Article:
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Earth-Bound Phoenixes

Earth-Bound Phoenixes

Jennifer Scarlott piques your curiosity about two mythical creatures residing in the Cathedral of St. John the Divine in New York City.

Dear Cub kids,

The first time that I saw a tiger in the wild in your country, it hit me hard that I was seeing a mythical being. And that’s the way it has been every time since.

The two 5,500 kg., 30 m. phoenix sculptures are the artistic inspiration of Xu Bing, an internationally acclaimed conceptual artist and educator, born in Chongqing, China in 1955. Photo: Maulshree Gangwar.

The news that came roaring across print and television and Internet this month – that India’s tiger population has increased in the past few years – made me think anew, in the cold and dark of a New York winter, of your flaming cats… cats that walk not just through pages of myth and legend, but through India’s living, breathing forests.

Here in New York City, the only living tigers (Siberian) to be seen are at the Bronx Zoo’s ‘Tiger Mountain’ exhibit. I don’t like to see these beasts in captivity.

But there are some mythical creatures that I do love to visit in New York City these days – two gigantic, clattering, astounding, and astonishing phoenixes, flying through the enormous vault of the Cathedral of St. John the Divine, on Manhattan’s Upper West Side.

No photo does them justice. These gigantic birds are the artistic inspiration of Xu Bing, an internationally acclaimed conceptual artist and educator, born in Chongqing, China in 1955. Over the course of two years, Xu Bing gathered trash and debris from construction sites across the changing urban landscape of Beijing, transforming hard hats, jackhammers, shovels and other salvaged material into what has proven to be his most ambitious project yet: two 5,500 kg., 30 m. phoenix sculptures. Mr. Xu was moved by the poor working conditions for migrant labourers at Beijing’s construction sites. The birds were originally intended for a new building in the Chinese capital, but Mr. Xu refused the developer’s demands that he temper his work’s social message by beautifying the phoenixes.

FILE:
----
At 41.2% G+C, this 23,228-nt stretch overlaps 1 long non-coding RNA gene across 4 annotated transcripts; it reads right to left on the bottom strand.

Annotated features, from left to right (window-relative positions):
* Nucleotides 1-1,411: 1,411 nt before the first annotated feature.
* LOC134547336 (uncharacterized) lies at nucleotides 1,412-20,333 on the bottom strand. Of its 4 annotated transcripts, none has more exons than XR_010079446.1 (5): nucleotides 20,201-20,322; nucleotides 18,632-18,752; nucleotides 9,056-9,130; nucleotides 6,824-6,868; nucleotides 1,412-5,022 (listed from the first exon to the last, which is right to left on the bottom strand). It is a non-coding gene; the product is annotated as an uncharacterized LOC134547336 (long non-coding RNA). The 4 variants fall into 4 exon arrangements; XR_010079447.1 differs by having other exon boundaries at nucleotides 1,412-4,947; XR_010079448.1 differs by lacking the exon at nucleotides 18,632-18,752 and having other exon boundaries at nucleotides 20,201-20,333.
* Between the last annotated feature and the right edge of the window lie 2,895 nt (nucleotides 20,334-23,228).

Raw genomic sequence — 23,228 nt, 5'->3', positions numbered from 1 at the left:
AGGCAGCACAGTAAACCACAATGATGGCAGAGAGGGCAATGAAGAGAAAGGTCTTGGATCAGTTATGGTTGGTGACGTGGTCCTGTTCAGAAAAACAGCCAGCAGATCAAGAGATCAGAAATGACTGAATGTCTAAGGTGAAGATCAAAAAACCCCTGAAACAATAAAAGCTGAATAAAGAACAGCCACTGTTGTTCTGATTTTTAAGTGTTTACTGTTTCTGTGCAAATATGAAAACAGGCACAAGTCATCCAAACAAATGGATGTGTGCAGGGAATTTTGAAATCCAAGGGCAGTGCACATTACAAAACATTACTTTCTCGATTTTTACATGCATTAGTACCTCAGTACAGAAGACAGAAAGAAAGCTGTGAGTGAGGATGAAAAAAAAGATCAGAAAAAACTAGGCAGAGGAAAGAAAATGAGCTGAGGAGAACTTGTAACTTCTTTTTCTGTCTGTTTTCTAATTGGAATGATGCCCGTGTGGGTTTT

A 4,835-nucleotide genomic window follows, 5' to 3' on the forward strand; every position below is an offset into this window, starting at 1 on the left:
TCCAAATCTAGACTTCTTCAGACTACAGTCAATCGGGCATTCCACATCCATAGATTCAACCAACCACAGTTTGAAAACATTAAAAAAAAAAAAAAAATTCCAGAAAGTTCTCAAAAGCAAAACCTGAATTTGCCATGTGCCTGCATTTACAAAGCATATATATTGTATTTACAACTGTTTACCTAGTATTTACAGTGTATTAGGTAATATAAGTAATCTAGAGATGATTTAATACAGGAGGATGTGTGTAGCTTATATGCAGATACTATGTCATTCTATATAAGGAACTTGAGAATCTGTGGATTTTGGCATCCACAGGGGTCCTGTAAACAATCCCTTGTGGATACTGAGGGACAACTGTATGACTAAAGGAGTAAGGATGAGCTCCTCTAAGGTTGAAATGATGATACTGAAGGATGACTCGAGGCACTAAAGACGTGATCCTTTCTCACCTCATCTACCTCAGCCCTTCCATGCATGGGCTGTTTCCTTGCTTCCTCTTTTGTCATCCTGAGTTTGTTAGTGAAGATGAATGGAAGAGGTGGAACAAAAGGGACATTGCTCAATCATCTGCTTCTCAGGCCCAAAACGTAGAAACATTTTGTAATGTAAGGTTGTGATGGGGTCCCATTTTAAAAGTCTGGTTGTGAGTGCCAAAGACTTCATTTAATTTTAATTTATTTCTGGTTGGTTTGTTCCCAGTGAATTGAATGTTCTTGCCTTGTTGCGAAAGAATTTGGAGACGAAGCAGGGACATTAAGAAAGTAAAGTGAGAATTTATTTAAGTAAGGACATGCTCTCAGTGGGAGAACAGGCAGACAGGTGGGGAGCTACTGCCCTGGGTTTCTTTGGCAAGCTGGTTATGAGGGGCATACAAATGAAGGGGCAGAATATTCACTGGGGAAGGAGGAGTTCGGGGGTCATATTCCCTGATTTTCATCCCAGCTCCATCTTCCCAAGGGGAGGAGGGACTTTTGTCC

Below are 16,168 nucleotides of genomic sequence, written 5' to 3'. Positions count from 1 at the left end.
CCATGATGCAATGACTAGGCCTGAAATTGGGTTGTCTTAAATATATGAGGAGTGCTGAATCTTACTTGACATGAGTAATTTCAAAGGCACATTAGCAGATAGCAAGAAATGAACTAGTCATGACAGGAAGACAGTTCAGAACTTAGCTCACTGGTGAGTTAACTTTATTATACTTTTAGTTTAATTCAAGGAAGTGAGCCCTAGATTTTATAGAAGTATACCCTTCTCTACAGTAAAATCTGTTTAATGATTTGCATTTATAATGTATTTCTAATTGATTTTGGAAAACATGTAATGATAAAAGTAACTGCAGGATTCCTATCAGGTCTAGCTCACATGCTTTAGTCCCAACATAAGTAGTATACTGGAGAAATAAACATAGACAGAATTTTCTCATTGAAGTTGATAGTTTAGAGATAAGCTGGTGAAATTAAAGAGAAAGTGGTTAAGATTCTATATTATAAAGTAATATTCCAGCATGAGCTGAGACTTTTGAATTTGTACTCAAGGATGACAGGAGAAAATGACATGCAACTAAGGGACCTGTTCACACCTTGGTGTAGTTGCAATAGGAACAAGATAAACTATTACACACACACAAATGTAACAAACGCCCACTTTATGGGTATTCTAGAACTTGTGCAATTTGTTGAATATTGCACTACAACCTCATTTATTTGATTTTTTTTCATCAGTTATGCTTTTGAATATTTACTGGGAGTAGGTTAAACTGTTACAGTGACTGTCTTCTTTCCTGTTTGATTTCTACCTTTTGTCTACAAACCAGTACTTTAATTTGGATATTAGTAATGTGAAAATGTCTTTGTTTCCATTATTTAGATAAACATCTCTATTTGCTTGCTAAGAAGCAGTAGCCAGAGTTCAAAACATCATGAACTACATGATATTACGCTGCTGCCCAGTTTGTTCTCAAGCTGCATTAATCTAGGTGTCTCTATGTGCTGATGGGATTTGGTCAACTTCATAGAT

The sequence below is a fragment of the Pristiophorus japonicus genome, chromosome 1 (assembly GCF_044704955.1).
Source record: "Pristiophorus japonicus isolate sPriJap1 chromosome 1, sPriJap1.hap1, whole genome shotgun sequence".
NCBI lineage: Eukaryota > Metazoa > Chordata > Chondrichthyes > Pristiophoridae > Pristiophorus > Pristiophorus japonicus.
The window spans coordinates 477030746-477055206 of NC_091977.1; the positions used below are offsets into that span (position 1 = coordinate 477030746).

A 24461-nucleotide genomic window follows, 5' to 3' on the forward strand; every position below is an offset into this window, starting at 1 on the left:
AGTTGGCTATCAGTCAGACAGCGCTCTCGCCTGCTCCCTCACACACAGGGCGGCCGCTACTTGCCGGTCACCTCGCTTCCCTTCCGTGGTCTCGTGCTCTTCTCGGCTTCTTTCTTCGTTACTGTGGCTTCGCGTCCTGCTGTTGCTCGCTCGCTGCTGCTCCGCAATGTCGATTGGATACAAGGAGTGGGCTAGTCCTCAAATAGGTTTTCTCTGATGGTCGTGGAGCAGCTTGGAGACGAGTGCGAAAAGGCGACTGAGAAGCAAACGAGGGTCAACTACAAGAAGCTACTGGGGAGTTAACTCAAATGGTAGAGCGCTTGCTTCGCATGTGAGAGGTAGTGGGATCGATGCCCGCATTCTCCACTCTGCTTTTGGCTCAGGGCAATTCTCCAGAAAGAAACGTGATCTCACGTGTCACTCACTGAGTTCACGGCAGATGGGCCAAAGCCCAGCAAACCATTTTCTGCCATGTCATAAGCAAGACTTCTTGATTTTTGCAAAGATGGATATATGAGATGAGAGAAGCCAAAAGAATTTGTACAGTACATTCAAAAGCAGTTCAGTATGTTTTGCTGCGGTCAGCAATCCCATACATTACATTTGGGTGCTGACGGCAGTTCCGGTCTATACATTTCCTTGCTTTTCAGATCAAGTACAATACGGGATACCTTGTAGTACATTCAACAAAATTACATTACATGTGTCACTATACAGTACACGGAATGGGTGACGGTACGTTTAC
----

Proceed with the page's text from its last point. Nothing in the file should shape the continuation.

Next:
I can hardly describe what it is like to enter St. John’s, the fourth largest Christian church in the world. It is literally jaw-dropping. But with two enormous phoenixes suspended from scaffolding high in the huge nave, one feels oneself in the presence of true wildness. The birds don’t soar – they race through space, one seemingly in pursuit of the other, jaws snapping, tails curving, wings beating the air.

Wherever it is found in cultural story-telling, the phoenix is benevolent and life-giving, often symbolising rebirth and resurrection. In ancient Egypt, the phoenix was associated with the sun god Ra. Ancient Rome used an image of a phoenix on its coins. The immortal Simurgh, a phoenix, was the mediator between Earth and Sky in Iranian lore.

Simurgh lived in the Tree of Life, and whenever it took flight, the tree shook and seeds fell out of it, replenishing the Earth’s plants. The phoenix first appeared in Chinese mythology in 2600 BCE, as one of four celestial beings connected to the creation myth. The phoenix, whose song is exceptionally beautiful and meaningful, is said to have a special appreciation of human music.

The tiger is nothing less than an earth-bound phoenix, protecting the seed-dispersing, water-producing forests of natural India. Long may both creatures live, one in myth and in art, the other, in sunlight and in shadow.

Your friend,

Jen.

Author: Jennifer Scarlott First appeared in: Sanctuary Cub, March, 2015.

 
 
 

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